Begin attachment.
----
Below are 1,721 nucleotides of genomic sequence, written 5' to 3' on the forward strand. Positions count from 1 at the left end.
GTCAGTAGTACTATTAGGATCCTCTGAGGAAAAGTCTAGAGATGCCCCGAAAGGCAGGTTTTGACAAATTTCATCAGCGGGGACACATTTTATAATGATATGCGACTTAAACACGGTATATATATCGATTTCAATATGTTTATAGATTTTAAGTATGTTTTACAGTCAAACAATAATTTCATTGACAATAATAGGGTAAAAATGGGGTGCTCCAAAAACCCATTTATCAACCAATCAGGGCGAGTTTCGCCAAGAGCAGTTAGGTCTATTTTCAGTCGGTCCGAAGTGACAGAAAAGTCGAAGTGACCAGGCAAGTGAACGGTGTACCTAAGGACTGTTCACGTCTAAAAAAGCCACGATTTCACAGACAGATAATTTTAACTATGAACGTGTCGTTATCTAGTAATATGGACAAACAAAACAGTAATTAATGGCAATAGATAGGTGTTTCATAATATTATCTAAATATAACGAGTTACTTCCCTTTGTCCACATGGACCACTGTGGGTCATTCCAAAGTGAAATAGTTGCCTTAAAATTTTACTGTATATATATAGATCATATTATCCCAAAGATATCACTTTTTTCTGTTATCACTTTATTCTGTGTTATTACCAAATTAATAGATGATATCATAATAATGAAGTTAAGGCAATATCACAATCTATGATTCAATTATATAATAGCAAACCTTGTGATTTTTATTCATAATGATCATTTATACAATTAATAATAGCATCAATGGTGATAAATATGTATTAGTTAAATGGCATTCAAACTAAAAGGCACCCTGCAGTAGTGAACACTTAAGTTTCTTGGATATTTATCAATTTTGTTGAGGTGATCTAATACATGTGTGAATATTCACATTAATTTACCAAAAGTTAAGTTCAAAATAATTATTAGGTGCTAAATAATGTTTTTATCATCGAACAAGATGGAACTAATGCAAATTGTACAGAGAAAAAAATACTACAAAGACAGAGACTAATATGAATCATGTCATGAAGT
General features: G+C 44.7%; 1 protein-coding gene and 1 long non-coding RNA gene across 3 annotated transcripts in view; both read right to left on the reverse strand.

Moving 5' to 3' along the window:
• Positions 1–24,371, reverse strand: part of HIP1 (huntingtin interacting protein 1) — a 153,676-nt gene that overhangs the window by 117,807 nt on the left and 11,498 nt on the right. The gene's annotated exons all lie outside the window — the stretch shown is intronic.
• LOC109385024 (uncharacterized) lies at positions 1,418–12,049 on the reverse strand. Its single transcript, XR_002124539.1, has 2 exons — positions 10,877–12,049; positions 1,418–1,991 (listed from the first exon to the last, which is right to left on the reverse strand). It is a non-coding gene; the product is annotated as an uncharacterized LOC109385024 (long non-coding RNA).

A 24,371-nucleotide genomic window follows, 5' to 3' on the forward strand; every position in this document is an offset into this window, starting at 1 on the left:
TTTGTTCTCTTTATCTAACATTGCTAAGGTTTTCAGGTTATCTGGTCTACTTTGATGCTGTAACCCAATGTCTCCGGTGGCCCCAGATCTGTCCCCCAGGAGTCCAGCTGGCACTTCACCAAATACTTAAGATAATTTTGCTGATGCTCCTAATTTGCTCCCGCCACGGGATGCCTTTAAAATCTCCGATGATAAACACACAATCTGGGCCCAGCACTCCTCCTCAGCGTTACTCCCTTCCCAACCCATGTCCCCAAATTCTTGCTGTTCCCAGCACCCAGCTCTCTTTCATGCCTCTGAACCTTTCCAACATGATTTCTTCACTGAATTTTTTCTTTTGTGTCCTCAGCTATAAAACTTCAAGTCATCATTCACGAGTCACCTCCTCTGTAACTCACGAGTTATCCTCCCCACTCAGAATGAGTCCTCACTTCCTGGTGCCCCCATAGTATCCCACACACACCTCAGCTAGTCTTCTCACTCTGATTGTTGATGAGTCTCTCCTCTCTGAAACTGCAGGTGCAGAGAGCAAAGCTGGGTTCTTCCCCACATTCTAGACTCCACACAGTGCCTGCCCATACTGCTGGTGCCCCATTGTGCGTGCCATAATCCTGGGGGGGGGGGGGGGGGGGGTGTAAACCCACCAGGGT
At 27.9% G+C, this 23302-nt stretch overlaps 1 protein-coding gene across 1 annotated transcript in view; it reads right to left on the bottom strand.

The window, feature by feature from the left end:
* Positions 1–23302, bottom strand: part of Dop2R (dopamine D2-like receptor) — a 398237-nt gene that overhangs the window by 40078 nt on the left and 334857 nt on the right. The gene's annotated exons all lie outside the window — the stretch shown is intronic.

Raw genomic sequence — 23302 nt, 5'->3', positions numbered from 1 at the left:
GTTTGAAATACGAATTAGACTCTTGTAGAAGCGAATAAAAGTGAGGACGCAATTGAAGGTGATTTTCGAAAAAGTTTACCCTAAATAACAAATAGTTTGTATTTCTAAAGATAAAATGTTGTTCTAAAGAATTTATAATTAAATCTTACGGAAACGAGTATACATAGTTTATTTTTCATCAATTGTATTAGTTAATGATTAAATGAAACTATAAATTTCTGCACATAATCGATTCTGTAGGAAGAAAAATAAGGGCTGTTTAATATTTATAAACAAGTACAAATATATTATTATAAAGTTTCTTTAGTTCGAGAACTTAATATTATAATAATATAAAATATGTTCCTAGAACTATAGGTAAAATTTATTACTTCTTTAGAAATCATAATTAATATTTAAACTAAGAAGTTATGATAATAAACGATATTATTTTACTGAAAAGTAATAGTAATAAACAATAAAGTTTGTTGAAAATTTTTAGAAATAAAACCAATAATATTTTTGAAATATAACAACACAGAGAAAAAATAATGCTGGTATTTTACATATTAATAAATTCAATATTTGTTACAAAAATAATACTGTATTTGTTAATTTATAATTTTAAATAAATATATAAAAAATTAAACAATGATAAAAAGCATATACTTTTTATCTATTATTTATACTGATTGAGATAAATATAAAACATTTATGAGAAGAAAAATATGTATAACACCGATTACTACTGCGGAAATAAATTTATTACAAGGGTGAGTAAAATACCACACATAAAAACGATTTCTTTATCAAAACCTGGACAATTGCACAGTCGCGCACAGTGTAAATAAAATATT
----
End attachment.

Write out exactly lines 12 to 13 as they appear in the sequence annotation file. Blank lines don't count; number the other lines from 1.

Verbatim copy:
Raw genomic sequence — 23302 nt, 5'->3', positions numbered from 1 at the left:
GTTTGAAATACGAATTAGACTCTTGTAGAAGCGAATAAAAGTGAGGACGCAATTGAAGGTGATTTTCGAAAAAGTTTACCCTAAATAACAAATAGTTTGTATTTCTAAAGATAAAATGTTGTTCTAAAGAATTTATAATTAAATCTTACGGAAACGAGTATACATAGTTTATTTTTCATCAATTGTATTAGTTAATGATTAAATGAAACTATAAATTTCTGCACATAATCGATTCTGTAGGAAGAAAAATAAGGGCTGTTTAATATTTATAAACAAGTACAAATATATTATTATAAAGTTTCTTTAGTTCGAGAACTTAATATTATAATAATATAAAATATGTTCCTAGAACTATAGGTAAAATTTATTACTTCTTTAGAAATCATAATTAATATTTAAACTAAGAAGTTATGATAATAAACGATATTATTTTACTGAAAAGTAATAGTAATAAACAATAAAGTTTGTTGAAAATTTTTAGAAATAAAACCAATAATATTTTTGAAATATAACAACACAGAGAAAAAATAATGCTGGTATTTTACATATTAATAAATTCAATATTTGTTACAAAAATAATACTGTATTTGTTAATTTATAATTTTAAATAAATATATAAAAAATTAAACAATGATAAAAAGCATATACTTTTTATCTATTATTTATACTGATTGAGATAAATATAAAACATTTATGAGAAGAAAAATATGTATAACACCGATTACTACTGCGGAAATAAATTTATTACAAGGGTGAGTAAAATACCACACATAAAAACGATTTCTTTATCAAAACCTGGACAATTGCACAGTCGCGCACAGTGTAAATAAAATATT